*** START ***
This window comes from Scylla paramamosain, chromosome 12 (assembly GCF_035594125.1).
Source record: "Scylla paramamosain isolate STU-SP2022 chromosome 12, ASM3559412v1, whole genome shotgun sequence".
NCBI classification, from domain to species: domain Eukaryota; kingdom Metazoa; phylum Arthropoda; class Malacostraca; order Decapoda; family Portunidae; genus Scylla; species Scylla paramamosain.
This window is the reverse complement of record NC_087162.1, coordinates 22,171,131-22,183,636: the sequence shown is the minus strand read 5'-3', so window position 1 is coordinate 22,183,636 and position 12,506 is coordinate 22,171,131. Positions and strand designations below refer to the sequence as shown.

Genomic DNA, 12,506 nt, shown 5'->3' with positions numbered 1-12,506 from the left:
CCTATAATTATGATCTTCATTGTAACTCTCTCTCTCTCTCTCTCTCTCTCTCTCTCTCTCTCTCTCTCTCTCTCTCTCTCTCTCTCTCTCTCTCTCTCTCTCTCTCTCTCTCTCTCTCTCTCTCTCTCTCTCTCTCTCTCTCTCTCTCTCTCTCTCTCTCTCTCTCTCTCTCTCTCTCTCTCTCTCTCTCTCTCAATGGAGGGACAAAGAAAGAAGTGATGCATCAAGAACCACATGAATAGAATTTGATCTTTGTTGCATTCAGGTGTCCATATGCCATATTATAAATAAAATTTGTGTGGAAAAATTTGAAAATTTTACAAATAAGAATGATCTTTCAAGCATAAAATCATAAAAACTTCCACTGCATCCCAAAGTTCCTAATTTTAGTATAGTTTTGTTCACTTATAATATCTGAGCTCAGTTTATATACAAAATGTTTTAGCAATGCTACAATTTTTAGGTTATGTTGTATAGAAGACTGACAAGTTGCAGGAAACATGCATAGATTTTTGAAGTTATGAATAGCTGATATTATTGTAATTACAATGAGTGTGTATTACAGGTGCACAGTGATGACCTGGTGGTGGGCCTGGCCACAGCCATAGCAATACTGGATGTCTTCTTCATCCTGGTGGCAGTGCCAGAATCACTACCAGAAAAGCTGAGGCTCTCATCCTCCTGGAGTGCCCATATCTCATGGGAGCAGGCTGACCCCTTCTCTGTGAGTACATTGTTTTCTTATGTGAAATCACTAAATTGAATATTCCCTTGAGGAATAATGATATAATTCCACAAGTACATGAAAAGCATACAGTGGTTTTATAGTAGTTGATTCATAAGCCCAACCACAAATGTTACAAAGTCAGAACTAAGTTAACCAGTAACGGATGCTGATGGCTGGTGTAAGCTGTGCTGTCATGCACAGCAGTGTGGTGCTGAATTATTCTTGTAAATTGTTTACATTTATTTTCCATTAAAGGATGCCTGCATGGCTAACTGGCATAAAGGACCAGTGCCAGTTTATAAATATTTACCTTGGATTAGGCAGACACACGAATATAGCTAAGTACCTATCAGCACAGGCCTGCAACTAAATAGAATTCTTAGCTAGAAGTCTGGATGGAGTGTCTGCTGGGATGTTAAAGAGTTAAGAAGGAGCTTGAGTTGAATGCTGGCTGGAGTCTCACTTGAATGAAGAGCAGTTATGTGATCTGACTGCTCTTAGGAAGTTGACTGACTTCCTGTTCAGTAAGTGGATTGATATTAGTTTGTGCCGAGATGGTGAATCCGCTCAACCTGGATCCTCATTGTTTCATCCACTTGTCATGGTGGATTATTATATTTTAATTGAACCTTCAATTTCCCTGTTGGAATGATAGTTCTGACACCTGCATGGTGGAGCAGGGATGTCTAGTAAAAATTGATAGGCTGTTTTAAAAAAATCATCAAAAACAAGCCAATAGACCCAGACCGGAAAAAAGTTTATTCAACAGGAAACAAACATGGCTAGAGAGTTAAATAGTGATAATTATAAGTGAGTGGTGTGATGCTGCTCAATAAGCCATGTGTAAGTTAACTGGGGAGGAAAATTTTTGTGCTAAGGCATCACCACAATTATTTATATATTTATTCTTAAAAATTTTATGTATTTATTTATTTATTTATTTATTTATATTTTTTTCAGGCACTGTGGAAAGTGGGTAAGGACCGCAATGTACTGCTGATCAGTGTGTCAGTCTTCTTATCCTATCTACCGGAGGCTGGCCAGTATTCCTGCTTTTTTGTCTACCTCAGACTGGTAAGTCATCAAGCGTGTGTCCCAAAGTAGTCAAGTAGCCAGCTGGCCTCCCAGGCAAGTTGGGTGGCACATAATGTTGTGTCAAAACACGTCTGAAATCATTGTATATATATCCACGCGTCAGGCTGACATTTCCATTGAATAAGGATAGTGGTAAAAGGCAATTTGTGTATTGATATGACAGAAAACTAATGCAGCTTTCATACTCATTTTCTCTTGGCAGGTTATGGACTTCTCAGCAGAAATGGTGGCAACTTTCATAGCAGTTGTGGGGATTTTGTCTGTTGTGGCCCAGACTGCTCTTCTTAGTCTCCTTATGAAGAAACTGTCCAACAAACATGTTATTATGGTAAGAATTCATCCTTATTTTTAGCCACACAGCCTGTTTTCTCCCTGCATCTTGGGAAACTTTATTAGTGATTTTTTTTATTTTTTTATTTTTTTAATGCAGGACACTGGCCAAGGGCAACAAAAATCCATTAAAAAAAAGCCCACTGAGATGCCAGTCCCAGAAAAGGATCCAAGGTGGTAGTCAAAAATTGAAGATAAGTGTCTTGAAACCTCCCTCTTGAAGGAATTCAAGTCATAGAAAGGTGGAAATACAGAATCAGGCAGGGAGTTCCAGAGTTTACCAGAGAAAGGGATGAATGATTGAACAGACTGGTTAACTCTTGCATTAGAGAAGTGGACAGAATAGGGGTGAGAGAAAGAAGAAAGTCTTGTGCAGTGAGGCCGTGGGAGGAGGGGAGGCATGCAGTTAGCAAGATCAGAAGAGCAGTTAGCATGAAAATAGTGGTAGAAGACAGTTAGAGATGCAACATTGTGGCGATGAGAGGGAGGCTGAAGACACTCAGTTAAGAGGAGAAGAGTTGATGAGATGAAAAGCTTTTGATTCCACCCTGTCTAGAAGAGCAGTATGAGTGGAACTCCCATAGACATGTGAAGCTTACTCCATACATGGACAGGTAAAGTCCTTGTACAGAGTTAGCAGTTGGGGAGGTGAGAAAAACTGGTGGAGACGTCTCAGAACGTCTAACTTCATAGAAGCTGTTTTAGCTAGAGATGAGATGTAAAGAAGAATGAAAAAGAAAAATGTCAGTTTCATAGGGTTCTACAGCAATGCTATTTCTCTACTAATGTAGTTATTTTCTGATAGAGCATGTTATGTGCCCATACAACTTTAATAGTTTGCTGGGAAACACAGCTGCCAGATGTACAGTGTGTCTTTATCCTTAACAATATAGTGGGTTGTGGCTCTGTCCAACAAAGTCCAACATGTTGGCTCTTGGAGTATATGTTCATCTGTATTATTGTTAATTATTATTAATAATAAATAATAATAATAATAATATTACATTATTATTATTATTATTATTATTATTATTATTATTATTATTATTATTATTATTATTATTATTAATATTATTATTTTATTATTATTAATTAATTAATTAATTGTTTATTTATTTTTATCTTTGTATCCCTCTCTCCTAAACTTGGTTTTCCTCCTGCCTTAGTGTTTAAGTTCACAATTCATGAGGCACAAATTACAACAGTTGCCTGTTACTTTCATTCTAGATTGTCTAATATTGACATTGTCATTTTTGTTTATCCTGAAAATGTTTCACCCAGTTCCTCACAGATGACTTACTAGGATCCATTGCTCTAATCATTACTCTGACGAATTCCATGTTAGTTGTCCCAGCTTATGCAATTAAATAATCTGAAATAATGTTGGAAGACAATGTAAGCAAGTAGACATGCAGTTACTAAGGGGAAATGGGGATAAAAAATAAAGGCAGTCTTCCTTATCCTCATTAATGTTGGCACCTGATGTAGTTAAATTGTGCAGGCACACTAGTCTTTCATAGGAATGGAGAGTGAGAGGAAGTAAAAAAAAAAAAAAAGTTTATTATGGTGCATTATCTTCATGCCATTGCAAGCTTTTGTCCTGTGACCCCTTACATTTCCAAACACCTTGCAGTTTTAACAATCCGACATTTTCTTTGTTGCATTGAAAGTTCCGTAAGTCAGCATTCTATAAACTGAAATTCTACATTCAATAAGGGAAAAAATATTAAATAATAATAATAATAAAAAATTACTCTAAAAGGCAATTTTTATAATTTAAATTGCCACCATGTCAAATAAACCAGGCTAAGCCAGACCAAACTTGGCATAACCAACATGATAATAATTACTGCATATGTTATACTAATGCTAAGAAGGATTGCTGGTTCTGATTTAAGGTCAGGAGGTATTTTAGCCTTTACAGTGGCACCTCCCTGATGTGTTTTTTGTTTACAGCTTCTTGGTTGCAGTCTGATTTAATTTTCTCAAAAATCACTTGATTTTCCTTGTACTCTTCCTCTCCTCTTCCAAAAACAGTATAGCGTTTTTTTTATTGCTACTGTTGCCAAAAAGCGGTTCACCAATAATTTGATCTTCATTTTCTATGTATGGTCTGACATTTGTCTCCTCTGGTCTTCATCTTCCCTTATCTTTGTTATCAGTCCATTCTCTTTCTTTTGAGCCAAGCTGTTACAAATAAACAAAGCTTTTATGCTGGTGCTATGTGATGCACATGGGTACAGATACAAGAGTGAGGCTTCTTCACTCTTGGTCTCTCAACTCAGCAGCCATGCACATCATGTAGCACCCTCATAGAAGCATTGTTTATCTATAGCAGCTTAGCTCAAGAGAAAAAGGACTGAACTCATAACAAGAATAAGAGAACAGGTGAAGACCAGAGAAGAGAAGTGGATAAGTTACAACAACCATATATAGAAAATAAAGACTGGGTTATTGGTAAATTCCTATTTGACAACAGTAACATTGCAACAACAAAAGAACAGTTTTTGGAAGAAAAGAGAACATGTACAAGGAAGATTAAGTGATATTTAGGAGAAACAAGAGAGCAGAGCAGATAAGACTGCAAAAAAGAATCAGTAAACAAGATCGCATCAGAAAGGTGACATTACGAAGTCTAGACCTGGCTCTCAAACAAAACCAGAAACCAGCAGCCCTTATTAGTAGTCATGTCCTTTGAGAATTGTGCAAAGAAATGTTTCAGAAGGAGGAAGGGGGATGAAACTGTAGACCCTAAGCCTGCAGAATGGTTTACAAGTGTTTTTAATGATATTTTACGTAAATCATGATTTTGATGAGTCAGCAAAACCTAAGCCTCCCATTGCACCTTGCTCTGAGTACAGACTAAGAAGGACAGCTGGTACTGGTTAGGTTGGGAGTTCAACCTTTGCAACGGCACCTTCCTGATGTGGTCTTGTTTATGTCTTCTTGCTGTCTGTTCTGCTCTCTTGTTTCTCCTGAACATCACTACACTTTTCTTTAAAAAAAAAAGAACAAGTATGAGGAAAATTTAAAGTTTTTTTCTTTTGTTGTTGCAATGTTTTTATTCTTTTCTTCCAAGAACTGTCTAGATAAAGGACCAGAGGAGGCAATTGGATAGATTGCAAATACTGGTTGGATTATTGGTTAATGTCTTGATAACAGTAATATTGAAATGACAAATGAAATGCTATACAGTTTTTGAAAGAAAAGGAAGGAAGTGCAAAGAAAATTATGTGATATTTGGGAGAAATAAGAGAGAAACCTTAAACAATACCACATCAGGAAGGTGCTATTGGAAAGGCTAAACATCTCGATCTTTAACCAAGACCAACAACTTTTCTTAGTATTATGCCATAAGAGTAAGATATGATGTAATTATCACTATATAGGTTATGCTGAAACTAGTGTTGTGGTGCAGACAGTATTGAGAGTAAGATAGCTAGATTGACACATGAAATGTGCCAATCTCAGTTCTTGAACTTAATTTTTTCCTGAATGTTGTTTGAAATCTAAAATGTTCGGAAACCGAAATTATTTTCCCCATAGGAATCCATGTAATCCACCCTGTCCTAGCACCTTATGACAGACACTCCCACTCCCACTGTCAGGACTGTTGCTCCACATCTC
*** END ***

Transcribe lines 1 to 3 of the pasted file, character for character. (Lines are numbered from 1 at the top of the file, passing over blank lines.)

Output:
This window comes from Scylla paramamosain, chromosome 12 (assembly GCF_035594125.1).
Source record: "Scylla paramamosain isolate STU-SP2022 chromosome 12, ASM3559412v1, whole genome shotgun sequence".
NCBI classification, from domain to species: domain Eukaryota; kingdom Metazoa; phylum Arthropoda; class Malacostraca; order Decapoda; family Portunidae; genus Scylla; species Scylla paramamosain.